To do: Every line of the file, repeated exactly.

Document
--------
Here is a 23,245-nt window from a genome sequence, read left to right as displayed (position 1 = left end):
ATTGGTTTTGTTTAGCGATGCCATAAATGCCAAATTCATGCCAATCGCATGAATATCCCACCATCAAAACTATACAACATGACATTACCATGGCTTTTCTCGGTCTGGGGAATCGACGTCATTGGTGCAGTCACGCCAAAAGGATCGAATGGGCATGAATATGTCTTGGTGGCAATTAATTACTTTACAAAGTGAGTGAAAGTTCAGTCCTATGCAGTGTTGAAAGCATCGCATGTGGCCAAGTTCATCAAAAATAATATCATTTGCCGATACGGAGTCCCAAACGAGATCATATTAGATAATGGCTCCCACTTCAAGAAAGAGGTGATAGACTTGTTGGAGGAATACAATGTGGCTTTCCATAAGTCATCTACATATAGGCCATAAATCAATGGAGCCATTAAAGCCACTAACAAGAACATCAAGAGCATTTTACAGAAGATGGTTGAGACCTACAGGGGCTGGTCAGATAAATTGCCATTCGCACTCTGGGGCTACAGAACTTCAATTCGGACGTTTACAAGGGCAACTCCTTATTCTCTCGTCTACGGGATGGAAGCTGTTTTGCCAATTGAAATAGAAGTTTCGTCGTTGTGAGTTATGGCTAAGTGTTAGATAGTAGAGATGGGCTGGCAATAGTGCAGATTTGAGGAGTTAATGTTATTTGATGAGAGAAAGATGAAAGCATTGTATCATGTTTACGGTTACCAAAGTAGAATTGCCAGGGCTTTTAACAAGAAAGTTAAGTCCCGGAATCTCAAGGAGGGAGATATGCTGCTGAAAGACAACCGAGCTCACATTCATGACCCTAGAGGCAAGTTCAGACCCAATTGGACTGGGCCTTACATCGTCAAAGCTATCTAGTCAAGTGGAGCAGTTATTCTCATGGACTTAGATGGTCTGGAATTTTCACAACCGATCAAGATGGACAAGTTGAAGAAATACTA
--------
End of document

Here is a 23,245-nt window from a genome sequence, read left to right as displayed (position 1 = left end):
ATTGGTTTTGTTTAGCGATGCCATAAATGCCAAATTCATGCCAATCGCATGAATATCCCACCATCAAAACTATACAACATGACATTACCATGGCTTTTCTCGGTCTGGGGAATCGACGTCATTGGTGCAGTCACGCCAAAAGGATCGAATGGGCATGAATATGTCTTGGTGGCAATTAATTACTTTACAAAGTGAGTGAAAGTTCAGTCCTATGCAGTGTTGAAAGCATCGCATGTGGCCAAGTTCATCAAAAATAATATCATTTGCCGATACGGAGTCCCAAACGAGATCATATTAGATAATGGCTCCCACTTCAAGAAAGAGGTGATAGACTTGTTGGAGGAATACAATGTGGCTTTCCATAAGTCATCTACATATAGGCCATAAATCAATGGAGCCATTAAAGCCACTAACAAGAACATCAAGAGCATTTTACAGAAGATGGTTGAGACCTACAGGGGCTGGTCAGATAAATTGCCATTCGCACTCTGGGGCTACAGAACTTCAATTCGGACGTTTACAAGGGCAACTCCTTATTCTCTCGTCTACGGGATGGAAGCTGTTTTGCCAATTGAAATAGAAGTTTCGTCGTTGTGAGTTATGGCTAAGTGTTAGATAGTAGAGATGGGCTGGCAATAGTGCAGATTTGAGGAGTTAATGTTATTTGATGAGAGAAAGATGAAAGCATTGTATCATGTTTACGGTTACCAAAGTAGAATTGCCAGGGCTTTTAACAAGAAAGTTAAGTCCCGGAATCTCAAGGAGGGAGATATGCTGCTGAAAGACAACCGAGCTCACATTCATGACCCTAGAGGCAAGTTCAGACCCAATTGGACTGGGCCTTACATCGTCAAAGCTATCTAGTCAAGTGGAGCAGTTATTCTCATGGACTTAGATGGTCTGGAATTTTCACAACCGATCAAGATGGACAAGTTGAAGAAATACTA